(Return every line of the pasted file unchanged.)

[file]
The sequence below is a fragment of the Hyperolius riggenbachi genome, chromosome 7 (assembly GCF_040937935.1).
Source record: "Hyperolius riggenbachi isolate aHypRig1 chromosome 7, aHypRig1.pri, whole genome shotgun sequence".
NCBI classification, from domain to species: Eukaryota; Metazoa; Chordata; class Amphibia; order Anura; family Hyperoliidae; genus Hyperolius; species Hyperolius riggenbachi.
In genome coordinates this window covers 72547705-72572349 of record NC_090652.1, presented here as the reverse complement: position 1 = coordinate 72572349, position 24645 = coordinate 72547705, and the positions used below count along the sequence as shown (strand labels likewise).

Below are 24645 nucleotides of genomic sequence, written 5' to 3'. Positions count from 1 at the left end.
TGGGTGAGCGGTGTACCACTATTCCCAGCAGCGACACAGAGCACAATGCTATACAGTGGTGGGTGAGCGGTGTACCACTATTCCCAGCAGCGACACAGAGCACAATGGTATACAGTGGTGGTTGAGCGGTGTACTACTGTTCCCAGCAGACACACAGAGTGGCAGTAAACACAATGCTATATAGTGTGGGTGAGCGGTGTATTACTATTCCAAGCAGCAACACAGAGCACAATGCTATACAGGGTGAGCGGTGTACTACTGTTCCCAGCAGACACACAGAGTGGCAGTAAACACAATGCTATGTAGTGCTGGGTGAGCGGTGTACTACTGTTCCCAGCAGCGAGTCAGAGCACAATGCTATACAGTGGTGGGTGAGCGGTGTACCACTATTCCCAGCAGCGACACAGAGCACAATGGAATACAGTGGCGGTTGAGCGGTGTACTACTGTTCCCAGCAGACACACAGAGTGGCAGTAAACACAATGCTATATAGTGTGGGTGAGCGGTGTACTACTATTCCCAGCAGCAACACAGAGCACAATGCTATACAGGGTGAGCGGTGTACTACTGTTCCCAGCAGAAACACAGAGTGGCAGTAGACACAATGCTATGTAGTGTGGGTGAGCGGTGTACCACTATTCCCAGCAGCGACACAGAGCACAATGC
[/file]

The sequence below is a fragment of the Hyperolius riggenbachi genome, chromosome 7 (assembly GCF_040937935.1).
Source record: "Hyperolius riggenbachi isolate aHypRig1 chromosome 7, aHypRig1.pri, whole genome shotgun sequence".
NCBI classification, from domain to species: Eukaryota; Metazoa; Chordata; class Amphibia; order Anura; family Hyperoliidae; genus Hyperolius; species Hyperolius riggenbachi.
In genome coordinates this window covers 72547705-72572349 of record NC_090652.1, presented here as the reverse complement: position 1 = coordinate 72572349, position 24645 = coordinate 72547705, and the positions used below count along the sequence as shown (strand labels likewise).

Below are 24645 nucleotides of genomic sequence, written 5' to 3'. Positions count from 1 at the left end.
TGGGTGAGCGGTGTACCACTATTCCCAGCAGCGACACAGAGCACAATGCTATACAGTGGTGGGTGAGCGGTGTACCACTATTCCCAGCAGCGACACAGAGCACAATGGTATACAGTGGTGGTTGAGCGGTGTACTACTGTTCCCAGCAGACACACAGAGTGGCAGTAAACACAATGCTATATAGTGTGGGTGAGCGGTGTATTACTATTCCAAGCAGCAACACAGAGCACAATGCTATACAGGGTGAGCGGTGTACTACTGTTCCCAGCAGACACACAGAGTGGCAGTAAACACAATGCTATGTAGTGCTGGGTGAGCGGTGTACTACTGTTCCCAGCAGCGAGTCAGAGCACAATGCTATACAGTGGTGGGTGAGCGGTGTACCACTATTCCCAGCAGCGACACAGAGCACAATGGAATACAGTGGCGGTTGAGCGGTGTACTACTGTTCCCAGCAGACACACAGAGTGGCAGTAAACACAATGCTATATAGTGTGGGTGAGCGGTGTACTACTATTCCCAGCAGCAACACAGAGCACAATGCTATACAGGGTGAGCGGTGTACTACTGTTCCCAGCAGAAACACAGAGTGGCAGTAGACACAATGCTATGTAGTGTGGGTGAGCGGTGTACCACTATTCCCAGCAGCGACACAGAGCACAATGC